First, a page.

From a twenty-first-century perspective, disputes over who has a historical or moral right to a land are obviously tricky and I don’t see any reason to wade into that. But I can’t just refer to the Reconquista without discussing the term a little more. “Reconquest” implies that the Christian conquest was somehow more valid than the Arab conquest, when of course it’s a lot more complicated than that.
After all, like the Muslims, the Romans who brought Christianity to the Iberian Peninsula were initially invaders (who, ironically enough, met with the fiercest resistance in the areas that later became Spain’s Christian kingdoms). And Muslims had ruled some part of the peninsula for close to eight centuries when the final act of the Reconquista took place. That’s a lot of generations. (To put it into some sort of perspective, three of my own grandparents were immigrants who came to Canada within the last century, and I feel very Canadian.)
Also, a number of the Muslims who were eventually expelled from Spain would have been descended, at least in part, from muwallads—families with a Hispano-Roman background who had converted to Islam. They were the “original” inhabitants, at least if you only go back as far as the Muslim invasion (which was unambiguously a conquest) in 711.
I suppose it’s a case of the winners writing the history books. To the Christians, it was a reconquest. To the Muslims, it would’ve looked an awful lot like a run-of-the-mill conquest.
The Aftermath of the Reconquista: Muslims and Jews in Spain
Isabel and Fernando, the Catholic Monarchs, expelled all Jews from Spain a few weeks after they took over Granada. In practical terms, this meant Jews had to either submit to baptism or leave their homes—and they did both.
And then the Catholic monarchs didn’t live up to the promises they made when the accepted Granada’s surrender, and some Muslim groups rebelled.
The rebels were given the choice that had been given to the Jews: convert or leave Spain. But to leave they had to pay a substantial sum and agree to untenable terms, such as leaving their children behind.
Soon the choice was extended to the other Muslims in much of the rest of Spain. A lot of Muslims became reluctant converts to Christianity.
Fernando refused to go along with this policy in Aragón, which he ruled independently. His grandson and successor Carlos V also swore not to force conversions or expel the Muslims in Aragón, but in 1525, he went back on his word.
As of that year, Spain was officially one hundred percent Catholic.
But of course many of the forced converts—Jewish and Muslim—practiced their faiths in secret.
The popularity of pork in Spain is, at least in part, a legacy of this period. Both Judaism and Islam forbade eating pigs. So publicly eating pork became, to some extent, proof of Christianity.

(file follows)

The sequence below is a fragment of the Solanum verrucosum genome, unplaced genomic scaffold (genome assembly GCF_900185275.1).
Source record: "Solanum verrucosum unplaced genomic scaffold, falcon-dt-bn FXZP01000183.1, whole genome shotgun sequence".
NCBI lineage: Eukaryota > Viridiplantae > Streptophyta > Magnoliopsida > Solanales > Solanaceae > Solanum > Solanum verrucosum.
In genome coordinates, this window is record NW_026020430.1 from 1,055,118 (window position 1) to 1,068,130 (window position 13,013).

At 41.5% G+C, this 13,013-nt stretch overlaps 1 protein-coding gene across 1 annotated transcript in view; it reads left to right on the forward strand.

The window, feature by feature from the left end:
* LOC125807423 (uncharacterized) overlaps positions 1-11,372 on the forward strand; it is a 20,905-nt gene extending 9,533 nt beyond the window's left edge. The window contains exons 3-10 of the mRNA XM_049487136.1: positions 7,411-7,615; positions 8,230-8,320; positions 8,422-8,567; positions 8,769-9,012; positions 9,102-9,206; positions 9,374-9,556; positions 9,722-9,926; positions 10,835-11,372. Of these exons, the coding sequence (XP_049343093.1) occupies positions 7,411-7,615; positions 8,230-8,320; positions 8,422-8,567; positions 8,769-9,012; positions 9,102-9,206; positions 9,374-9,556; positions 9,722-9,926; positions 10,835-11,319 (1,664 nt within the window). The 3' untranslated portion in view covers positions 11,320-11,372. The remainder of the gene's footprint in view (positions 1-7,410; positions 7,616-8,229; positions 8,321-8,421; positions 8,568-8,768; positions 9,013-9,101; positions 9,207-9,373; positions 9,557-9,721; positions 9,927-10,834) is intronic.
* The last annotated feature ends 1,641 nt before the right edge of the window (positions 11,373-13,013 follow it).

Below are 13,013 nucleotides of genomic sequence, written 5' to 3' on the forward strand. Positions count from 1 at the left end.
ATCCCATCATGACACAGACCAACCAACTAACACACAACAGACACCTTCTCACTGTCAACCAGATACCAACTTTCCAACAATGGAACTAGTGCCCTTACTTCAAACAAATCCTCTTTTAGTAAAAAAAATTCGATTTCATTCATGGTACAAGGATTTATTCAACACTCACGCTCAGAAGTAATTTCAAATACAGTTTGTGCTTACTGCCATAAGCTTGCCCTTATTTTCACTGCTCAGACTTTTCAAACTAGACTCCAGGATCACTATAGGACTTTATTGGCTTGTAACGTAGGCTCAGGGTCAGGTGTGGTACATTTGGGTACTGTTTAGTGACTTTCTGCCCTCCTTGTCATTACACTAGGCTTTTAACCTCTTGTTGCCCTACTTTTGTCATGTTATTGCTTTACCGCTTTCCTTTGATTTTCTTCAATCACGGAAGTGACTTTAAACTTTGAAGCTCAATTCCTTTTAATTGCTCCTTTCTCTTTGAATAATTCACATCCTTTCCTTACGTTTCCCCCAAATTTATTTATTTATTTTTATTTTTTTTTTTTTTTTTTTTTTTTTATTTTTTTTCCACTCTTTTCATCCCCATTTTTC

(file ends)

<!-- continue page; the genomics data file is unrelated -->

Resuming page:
The converts had good reason for such public demonstrations. Convivencia, as much as it ever existed, was over. Converts could be hauled up before the Inquisition if they were suspected of practicing non-Christian beliefs.
And then in the early seventeenth century, King Felipe banished all Muslim converts after a series of rebellions.
Inquisition records show that some stayed on in hiding. But for the most part, the 900-year presence of Moors on the Iberian Peninsula ended in 1614.
Epilogue: The Impact of al-Andalus on the West
Between about 750 and 900, scholars in the Arab world translated writings from the Greeks and Persians. And they didn’t just translate—they added and refined the classical works, based on both their own studies and knowledge they’d gained from China and India.
Science as such didn’t really exist in medieval Europe until its scholars took steps to acquire knowledge from the Muslim world.
The abacus, relatively simple technology, was revolutionary in medieval Europe, making mathematical calculations much faster, with effects on music, architecture and government. The astrolabe, which among other things made voyages like Columbus’s possible, had a bigger impact still.
During the twelfth and thirteenth centuries, some Spanish Christians and Jews did quite well for themselves in other parts of Europe, as they spread Andalusi learning. And during the same period, an unorganized translation movement started up in Christian Spain. In some cases, translation was a two-part process: a Mozarab (Christian from al-Andalus) would translate from Arabic to the spoken Romance language, and a Christian from Northern Spain would then write his own translation in Latin.
These translations had a huge impact on the science and philosophy of Christian Europe.
Jewish and Muslim writers like Maimonides and Ibn Rushd (Averroes) from al-Andalus strongly influenced European philosophers like Thomas Aquinas, as did Andalusi translations of Greek philosophers—particularly Aristotle.
Isaac Newton’s work was based on mathematics that came to Europe through Spain. European medical advances in the seventeenth century were built on Arabic studies that were discovered through al-Andalus. A number of English words that come from Arabic (algebra, algorithm, chemistry, and many more) reflect this influence.
Basically, many of the ideas that have become integral to our Western identity are built on the foundation of learning that came to Europe from and through al-Andalus and other parts of the Muslim world.
That seems to me to be worth remembering, in these days when the loudest voices shout only of our differences.
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Here ends my series on the Moors in Spain. Once again, if you’re interested in an overview of the period, I highly recommend Richard Fletcher’s Moorish Spain.